If this sounds a little bit mind-over-matter, consider self-affirmation. Self-affirmation is simply the act of saying, writing, or thinking positive things about yourself. It’s easy, quick, and can be done anywhere at any time, yet self-affirmation works well enough to produce measurable results.

People who practice self-affirmation are more open to following health advice or making positive life changes, like getting more exercise. Performing self-affirmation before a stressful task, like taking a test, can reduce the effects of stress and help people do better on the task. Self-affirmation can even provide a drug-free way to help manage chronic pain. It may not work well enough to make painkillers unnecessary, but it can certainly help.

We also took a look at the many ways exercise can improve your life. The medical community has known for a long time that exercise is good for us, but new evidence is constantly being discovered. Regular exercise can do everything from helping you quit smoking to reducing your risk of cancer to keeping your brain healthier as you age.

In the post “Wasabi And Spice: 7 Painkiller Breakthroughs So Far This Year,” we examined several recent breakthroughs in pain research. As exciting and promising as many of these breakthroughs are, a surprising number involve newly-discovered information about established knowledge.

For example, we’ve known for a long time that capsaicin (the compound that makes peppers taste hot) can provide pain relief, but researchers are just now developing technology that allows them to examine capsaicin receptors at a molecular level, and they may soon be able to develop highly targeted drug therapies for pain because of this. Thanks to the deeper understanding of how pain works that will come from all these breakthroughs, there could be a slew of new pain treatment options over the next several years.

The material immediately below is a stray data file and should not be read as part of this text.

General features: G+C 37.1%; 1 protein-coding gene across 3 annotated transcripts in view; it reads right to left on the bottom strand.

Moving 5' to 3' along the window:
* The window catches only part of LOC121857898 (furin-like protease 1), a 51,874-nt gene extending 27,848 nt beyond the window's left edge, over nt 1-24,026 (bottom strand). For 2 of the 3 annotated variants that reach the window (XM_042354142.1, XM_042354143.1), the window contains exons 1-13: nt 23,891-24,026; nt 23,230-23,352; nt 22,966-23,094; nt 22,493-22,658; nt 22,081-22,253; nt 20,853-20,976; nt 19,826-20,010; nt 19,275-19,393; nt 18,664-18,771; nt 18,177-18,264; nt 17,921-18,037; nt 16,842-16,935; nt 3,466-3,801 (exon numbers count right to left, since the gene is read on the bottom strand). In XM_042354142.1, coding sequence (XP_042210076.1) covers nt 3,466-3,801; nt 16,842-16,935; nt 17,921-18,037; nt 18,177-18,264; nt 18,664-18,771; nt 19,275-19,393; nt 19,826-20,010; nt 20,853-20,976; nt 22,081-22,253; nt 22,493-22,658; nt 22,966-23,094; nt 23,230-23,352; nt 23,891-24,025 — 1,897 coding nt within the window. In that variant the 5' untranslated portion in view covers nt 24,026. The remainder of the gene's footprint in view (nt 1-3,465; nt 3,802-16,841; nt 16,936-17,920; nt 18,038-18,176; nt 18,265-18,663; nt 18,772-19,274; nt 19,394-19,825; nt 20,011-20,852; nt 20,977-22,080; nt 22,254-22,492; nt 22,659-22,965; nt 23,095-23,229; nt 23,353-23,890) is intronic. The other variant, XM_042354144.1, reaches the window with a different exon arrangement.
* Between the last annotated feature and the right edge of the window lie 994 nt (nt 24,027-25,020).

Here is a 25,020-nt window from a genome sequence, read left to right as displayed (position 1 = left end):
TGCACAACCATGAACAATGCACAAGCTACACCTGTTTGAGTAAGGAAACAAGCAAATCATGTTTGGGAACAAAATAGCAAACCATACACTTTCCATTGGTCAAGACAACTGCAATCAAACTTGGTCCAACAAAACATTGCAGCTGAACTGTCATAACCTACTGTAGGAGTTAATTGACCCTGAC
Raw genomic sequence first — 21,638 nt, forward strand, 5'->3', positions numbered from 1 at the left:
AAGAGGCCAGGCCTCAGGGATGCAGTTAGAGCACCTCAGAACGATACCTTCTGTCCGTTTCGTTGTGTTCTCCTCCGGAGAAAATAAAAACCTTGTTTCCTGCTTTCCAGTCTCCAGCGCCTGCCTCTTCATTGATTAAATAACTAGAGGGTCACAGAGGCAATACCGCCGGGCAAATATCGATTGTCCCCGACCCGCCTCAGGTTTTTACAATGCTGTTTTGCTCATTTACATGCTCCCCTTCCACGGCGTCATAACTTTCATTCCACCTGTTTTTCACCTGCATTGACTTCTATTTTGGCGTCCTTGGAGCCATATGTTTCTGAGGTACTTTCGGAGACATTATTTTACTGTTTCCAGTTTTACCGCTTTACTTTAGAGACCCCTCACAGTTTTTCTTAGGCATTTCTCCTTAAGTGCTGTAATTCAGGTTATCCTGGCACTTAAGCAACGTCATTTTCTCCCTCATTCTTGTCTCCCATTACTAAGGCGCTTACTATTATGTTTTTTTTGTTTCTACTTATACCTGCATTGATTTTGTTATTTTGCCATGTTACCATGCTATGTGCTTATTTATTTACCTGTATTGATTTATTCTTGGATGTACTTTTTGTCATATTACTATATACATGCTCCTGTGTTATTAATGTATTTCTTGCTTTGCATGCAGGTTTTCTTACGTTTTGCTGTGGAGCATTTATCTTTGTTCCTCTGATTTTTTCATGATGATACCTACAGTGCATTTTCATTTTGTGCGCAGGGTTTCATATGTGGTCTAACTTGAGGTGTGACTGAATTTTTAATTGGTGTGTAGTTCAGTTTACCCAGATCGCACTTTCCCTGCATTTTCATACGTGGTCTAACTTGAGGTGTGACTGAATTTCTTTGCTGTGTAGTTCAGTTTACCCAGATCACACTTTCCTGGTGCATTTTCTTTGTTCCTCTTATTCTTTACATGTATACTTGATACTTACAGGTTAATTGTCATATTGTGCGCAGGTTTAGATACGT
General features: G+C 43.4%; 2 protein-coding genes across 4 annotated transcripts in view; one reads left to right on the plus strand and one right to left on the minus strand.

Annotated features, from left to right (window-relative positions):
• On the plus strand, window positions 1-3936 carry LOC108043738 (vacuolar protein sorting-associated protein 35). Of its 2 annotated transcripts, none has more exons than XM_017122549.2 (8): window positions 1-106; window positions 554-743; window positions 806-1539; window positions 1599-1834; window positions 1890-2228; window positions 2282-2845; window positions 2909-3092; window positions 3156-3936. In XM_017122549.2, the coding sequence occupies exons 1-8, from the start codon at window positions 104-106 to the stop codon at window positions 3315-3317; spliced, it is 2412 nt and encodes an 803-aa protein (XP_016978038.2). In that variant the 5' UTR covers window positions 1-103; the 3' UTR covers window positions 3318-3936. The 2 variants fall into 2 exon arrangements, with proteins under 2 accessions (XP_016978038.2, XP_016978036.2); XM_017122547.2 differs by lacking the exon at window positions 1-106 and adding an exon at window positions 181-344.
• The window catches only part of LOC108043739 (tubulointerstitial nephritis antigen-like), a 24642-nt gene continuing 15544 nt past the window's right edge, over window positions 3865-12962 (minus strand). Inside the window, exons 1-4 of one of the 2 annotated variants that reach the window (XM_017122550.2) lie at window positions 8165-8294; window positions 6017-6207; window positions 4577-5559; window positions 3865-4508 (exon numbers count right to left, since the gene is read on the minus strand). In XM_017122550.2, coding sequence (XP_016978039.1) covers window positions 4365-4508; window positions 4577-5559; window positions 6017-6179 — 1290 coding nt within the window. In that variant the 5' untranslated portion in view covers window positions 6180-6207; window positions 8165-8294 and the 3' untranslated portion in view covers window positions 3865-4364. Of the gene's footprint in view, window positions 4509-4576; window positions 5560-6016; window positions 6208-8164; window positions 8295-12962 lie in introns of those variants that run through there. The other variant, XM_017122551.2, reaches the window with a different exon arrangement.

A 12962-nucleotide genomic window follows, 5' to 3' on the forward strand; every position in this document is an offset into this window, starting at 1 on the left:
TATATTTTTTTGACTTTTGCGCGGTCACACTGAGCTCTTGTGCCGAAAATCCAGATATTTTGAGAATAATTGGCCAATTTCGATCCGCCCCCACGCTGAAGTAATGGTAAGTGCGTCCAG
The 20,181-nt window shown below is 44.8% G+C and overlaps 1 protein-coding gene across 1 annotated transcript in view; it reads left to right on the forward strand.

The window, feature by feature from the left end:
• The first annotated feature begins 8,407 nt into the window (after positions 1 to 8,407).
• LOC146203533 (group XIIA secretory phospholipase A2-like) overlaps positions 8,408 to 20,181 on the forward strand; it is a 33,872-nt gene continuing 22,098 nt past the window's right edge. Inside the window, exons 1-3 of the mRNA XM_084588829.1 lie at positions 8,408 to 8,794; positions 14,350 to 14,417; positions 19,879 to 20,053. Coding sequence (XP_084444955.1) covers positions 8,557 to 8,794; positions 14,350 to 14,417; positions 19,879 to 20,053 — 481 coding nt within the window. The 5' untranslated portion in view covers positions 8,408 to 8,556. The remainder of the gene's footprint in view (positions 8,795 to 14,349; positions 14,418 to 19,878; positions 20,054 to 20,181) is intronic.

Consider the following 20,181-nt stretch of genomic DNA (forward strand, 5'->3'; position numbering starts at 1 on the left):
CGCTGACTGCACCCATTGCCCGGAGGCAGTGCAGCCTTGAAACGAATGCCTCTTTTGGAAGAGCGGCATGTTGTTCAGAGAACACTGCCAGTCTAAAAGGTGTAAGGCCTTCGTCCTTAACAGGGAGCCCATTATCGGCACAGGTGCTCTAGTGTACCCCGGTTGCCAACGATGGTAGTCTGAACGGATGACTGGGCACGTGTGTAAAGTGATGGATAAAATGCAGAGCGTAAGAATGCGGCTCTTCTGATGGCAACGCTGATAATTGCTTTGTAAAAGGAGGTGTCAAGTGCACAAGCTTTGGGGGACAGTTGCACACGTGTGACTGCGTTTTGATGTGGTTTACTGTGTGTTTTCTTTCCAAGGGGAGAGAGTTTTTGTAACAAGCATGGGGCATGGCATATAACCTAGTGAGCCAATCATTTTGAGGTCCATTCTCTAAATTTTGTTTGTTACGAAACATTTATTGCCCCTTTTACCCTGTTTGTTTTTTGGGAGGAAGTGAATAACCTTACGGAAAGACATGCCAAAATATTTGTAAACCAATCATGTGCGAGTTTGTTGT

Also, just because we love them, we shared some special dog-related events with you.

The first week of August was International Assistance Dog Week, so we put together some information about why assistance dogs are so impressive. For instance, we highlighted the different types of assistance dogs, including:

  • Seeing-eye dogs
  • Mobility dogs
  • Hearing dogs
  • Seizure dogs
  • Medical alert dogs
  • Mental health dogs
  • Autism dogs

And for those of you who have regular, run-of-the-mill, won’t-even-come-when-called dogs, we shared some information about the benefits of all dogs – not just assistance dogs – for National Dog Day, along with lots of ideas to spoil your pooch.

What was your favorite post at Holistic Pain this month?

Image by Parvin via Flickr